We Finns have been in the habit of alluding to the technological development of the Japanese and Chinese. “Imitation!”, we cry out, and tell stories of how industrial spies from the Far East have come on business visits with small spy cameras.
Industrial espionage and the theft of ideas is of course not right, but legal imitation and buying ideas and know-how from elsewhere when you don’t have them yourself is a smart tactic.
Finland has arrived at a situation in which technological know-how has fallen so far behind that adopting know-how and worthwhile business activity ideas from elsewhere has become a tpoical issue. One consequence of falling behind has been the severe weakening of the country’s ability to compete (IMD 2013).
The phenomenon, that I call robotisation, is moving forward across the world at an extreme rate. The growth of the field is measured in hundreds and thousands of billions. The issue is not merely one of the robots we know from industry or services, but ever more diverse devices and concepts; innovations that have the hallmarks of a robot. The phenomenon also includes robotised device concepts, such as 3D and 4D printing and scanning, cars and other means of transport and the surgical robots of hospitals, for example. Furthermore, even familiar robots are getting more and more intelligent and diverse.
The Russian robot guru Dimitri Grishin defines a robot as having hardware, software, an Internet protocol and sensor. So a robot is a device that entails very diverse know-how – or rather, a learning and intelligent concept.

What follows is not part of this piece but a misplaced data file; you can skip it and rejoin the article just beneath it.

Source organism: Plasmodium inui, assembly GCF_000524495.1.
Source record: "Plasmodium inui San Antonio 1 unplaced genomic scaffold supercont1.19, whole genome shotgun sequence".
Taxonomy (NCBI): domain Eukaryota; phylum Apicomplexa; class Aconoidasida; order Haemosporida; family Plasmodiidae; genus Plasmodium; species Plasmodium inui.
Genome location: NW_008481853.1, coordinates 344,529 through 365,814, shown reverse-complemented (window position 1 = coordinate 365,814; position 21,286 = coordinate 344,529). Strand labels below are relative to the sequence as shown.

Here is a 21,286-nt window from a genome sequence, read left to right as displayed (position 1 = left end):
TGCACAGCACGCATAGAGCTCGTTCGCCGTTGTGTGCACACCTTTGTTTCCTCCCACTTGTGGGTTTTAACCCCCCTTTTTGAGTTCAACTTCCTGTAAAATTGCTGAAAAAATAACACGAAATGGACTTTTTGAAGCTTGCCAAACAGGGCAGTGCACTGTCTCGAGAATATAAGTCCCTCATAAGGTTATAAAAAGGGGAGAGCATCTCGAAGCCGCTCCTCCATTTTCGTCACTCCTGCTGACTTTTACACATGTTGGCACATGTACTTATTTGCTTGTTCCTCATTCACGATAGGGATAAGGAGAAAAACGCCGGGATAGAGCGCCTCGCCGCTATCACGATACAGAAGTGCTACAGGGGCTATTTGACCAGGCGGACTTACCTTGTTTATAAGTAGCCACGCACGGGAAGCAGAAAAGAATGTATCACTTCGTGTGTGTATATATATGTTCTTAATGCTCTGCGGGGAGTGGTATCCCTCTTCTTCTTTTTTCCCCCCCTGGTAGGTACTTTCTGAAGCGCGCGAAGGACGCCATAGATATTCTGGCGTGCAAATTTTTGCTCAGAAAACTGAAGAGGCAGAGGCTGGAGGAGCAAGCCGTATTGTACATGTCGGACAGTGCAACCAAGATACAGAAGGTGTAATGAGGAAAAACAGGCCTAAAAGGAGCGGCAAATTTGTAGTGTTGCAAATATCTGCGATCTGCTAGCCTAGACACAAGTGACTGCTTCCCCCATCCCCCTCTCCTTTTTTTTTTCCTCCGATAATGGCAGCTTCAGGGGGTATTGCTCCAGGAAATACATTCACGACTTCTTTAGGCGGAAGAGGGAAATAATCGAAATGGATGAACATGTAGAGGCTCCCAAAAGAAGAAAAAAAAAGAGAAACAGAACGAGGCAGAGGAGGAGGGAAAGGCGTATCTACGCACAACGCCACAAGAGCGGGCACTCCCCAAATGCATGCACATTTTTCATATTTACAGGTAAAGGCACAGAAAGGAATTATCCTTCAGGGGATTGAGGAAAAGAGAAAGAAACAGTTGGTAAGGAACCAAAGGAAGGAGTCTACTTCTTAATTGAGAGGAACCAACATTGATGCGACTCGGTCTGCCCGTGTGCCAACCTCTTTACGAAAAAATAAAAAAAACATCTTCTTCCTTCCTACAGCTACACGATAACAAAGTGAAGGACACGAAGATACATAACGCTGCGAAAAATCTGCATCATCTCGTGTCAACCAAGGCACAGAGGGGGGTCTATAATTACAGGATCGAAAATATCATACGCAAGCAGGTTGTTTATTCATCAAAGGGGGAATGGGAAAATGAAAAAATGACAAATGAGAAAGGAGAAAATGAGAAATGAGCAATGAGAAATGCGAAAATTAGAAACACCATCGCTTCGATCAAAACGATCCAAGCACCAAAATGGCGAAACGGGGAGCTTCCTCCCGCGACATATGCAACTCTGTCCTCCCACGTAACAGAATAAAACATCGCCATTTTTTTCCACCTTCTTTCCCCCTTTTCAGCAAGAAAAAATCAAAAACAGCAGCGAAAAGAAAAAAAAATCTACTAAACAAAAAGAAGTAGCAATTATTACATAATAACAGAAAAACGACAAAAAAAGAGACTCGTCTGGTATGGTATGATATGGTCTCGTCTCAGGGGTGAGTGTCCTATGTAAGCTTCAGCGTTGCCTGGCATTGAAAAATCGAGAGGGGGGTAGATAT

It has been thought in Finland that digitalisation and ICT are the keys to success. ICT was the cornerstone of success in the 2000s, and is naturally still necessary as an information channel. Digitalisation is, to put it simply, a material that should be made use of so that innovative products, that make the real economy grow, are created. Robotisation has been left out of the equation and that’s why Finland’s success situation is badly awry.
”A technnology switch is a smart strategic move when you have fallen behind in global technological development”, says Professor Jari Kaivo-oja and goes on: ”In Finland the moment is approaching at which a switch in technology should be started.” The ideal would naturally be to rise to the top through one’s own innovations. However, in the case of robotisation, the know-how network is too shallow and dispersed to facilitate making globally successful products quickly from our own innovations. In addition, this technology bottleneck is now too narrow to allow us through it under our own steam. This is now a hard fact which has to be looked at boldly, positively and with decisiveness, so that action can be taken rapidly. ”Agile adoption of technology from elsewhere could be a strong solution for Finland in this situation”, concludes Professor Kaivo-oja.
Robotisation has other effects as well, discussion about which should be started up at once. One of these is taxation. Where does the state gets its revenue from when robots take over a larger and larger proportion of the work, including IT work? And what about legislation? Nursing robots, medical robots and the like come more and more intimately close to people (remember sensors and IP!). What about military robots? Cars that drive themselves? There should be an immediate start to considering these things. And then there’s the economic system. It should encourage people more and more towards individual solutions and free, ethical commerce.
This year, the first national robot week will be arranged as part of a wider European event. The purpose of the week is to increase awareness about the things mentioned above and act as a forum for a wide discussion amongst citizens. I urge all the readers of this blog to join in building humane robotisation in Finland. If we work this out and carry it out correctly, then we will have a society in which robots create wealth and people add value – and together we’ll build a new type of welfare society of freedom and responsibility!